The Orioles have laid off or furloughed 46 employees as a result of the financial impact of the coronavirus pandemic, according to two team sources with direct knowledge of the situation.
The team terminated 11 employees, three of them being full-time employees, and furloughed 35 others, with the temporary and permanent cuts affecting all organizational departments and employees both in Baltimore and at the team’s spring training site in Sarasota, Florida, according to the sources, who spoke on the condition of anonymity because they were not authorized to speak to the media about the personnel situation. The plan is for the furloughed employees to be brought back Feb. 1, weeks before the club will begin 2021 spring training.
Although they closed their business offices in March, the Orioles continued to pay their full-time and part-time staff members through the season. The organization has discussed these potential cuts for months, one source said, but wanted to support its staff as long as possible before making what it considers a future-focused decision.
The pandemic shortened the Orioles' 2020 season to 60 games and kept fans out of Camden Yards, muddying the club’s financial picture. Not helping matters is the remaining lack of clarity on the structure of the 2021 season and whether fans will be able to attend regular-season games next year. About 11,500 tickets have been sold to each game of the National League Championship Series and World Series in Arlington, Texas, about a fourth of Globe Life Field’s capacity.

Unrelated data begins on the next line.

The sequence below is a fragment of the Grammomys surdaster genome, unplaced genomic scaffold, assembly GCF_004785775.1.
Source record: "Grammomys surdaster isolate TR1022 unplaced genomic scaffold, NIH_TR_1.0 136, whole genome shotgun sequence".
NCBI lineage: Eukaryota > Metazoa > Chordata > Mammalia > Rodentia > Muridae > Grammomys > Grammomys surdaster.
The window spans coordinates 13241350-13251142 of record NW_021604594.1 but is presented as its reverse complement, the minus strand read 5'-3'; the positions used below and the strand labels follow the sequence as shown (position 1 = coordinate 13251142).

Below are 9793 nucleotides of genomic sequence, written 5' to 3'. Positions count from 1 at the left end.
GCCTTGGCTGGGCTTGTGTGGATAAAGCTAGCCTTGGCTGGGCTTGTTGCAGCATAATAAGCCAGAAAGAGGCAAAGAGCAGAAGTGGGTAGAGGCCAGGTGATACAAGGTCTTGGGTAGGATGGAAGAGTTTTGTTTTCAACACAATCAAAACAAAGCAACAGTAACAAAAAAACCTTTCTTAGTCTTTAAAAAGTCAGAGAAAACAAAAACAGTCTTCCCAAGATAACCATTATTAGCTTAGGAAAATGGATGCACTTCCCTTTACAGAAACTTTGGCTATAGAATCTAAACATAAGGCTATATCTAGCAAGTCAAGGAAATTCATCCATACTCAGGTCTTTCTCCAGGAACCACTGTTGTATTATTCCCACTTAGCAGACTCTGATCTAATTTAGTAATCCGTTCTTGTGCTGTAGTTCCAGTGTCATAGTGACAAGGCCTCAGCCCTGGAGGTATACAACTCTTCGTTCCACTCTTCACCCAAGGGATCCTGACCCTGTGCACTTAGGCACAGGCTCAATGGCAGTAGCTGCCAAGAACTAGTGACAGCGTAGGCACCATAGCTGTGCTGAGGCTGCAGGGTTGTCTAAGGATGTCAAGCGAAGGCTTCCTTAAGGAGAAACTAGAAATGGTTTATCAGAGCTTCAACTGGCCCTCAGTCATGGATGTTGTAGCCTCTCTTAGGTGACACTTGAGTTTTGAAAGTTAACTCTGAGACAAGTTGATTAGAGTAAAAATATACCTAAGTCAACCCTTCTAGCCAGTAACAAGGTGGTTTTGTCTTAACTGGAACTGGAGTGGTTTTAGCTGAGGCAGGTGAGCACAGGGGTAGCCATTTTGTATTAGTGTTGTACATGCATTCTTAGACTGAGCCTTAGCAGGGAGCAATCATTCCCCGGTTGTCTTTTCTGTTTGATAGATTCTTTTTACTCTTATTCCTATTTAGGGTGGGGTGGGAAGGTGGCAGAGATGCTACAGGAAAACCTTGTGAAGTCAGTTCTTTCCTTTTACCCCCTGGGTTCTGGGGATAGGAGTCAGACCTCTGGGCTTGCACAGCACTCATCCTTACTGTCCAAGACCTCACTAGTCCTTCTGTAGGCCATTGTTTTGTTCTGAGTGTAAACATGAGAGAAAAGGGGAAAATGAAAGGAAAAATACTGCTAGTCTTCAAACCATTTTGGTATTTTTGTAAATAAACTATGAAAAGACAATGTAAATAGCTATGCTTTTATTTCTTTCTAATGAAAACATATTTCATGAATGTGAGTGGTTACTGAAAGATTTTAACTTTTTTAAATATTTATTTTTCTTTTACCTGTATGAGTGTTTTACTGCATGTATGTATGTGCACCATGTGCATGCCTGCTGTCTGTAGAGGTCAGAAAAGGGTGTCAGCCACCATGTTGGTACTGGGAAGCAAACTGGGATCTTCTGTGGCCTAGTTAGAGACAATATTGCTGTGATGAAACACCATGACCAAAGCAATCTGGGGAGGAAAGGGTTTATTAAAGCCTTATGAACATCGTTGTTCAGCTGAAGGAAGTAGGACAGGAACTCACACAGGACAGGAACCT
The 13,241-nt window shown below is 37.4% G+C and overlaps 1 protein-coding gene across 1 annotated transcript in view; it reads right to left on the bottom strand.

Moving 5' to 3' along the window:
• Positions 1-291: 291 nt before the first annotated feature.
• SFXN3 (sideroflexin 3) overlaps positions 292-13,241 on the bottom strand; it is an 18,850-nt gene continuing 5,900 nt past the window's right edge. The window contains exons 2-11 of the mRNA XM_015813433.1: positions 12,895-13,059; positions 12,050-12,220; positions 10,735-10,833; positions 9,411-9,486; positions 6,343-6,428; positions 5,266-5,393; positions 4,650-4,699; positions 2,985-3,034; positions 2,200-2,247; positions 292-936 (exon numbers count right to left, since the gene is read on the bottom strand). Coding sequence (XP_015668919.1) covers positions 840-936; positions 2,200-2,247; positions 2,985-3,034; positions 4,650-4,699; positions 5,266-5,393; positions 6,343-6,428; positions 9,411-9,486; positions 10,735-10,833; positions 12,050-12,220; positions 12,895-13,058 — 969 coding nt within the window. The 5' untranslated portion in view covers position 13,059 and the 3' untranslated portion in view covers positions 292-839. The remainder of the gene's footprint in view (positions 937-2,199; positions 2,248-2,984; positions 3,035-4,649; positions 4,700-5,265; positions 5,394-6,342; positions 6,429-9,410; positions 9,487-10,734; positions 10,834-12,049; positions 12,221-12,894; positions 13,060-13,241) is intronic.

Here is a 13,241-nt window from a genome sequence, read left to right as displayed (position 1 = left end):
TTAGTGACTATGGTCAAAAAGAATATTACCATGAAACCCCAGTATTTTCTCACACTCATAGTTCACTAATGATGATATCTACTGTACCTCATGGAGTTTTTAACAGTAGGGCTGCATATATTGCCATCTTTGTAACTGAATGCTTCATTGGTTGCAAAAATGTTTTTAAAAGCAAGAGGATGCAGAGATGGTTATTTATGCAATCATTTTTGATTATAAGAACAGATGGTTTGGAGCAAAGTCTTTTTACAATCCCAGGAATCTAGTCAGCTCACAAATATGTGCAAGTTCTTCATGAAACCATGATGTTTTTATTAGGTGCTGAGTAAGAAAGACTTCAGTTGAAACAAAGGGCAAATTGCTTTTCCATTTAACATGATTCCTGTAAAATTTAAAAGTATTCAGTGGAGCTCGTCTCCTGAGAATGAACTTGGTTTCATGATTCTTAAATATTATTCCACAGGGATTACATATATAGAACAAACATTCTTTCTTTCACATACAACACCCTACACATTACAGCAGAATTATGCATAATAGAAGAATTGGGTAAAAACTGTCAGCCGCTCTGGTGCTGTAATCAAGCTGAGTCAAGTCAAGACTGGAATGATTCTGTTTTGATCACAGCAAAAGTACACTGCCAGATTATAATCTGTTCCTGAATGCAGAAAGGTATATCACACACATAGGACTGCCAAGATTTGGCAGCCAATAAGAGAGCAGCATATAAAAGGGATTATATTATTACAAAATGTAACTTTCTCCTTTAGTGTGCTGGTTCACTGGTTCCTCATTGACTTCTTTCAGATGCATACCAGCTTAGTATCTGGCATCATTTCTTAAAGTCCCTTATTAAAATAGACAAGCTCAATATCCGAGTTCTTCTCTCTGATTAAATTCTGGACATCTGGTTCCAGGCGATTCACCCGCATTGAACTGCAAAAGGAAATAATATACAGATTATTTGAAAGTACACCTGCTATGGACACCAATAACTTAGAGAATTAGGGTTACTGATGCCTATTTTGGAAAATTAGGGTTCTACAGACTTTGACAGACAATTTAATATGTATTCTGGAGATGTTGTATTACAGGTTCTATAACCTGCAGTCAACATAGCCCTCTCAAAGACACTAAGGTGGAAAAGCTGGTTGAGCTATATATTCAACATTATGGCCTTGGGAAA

Several Major League Baseball teams and other professional sports franchises have made similar cuts this year because of financial troubles caused by the pandemic. The Atlanta Braves, who lead the Los Angeles Dodgers 2-0 in the best-of-seven NLCS, laid off an unspecified number of employees two weeks before the start of the postseason, citing “a re-organization of full-time staff, spread across all areas of the organization including our baseball, business, real estate development and minor league operations.”
In preparation for a 2021 season that they hope will feature fans, the Orioles are selling Birdland Memberships, their subscription-style season-ticket plans, and having meetings focused on preparing Oriole Park to host fans next year.
During his end-of-the-year media session last month, executive vice president and general manager Mike Elias, the head of the Orioles' baseball operations department, said the organization would experience “a very uncertain offseason from a number of angles.”
“Outside of baseball, businesses in general do a lot of planning, budgeting,” Elias said. “Baseball teams do a lot of planning, looking ahead, and just all of that is just totally out of the window because of this event that came in and turned the world upside down.”
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Baltimore Sun reporter Jon Meoli contributed to this article.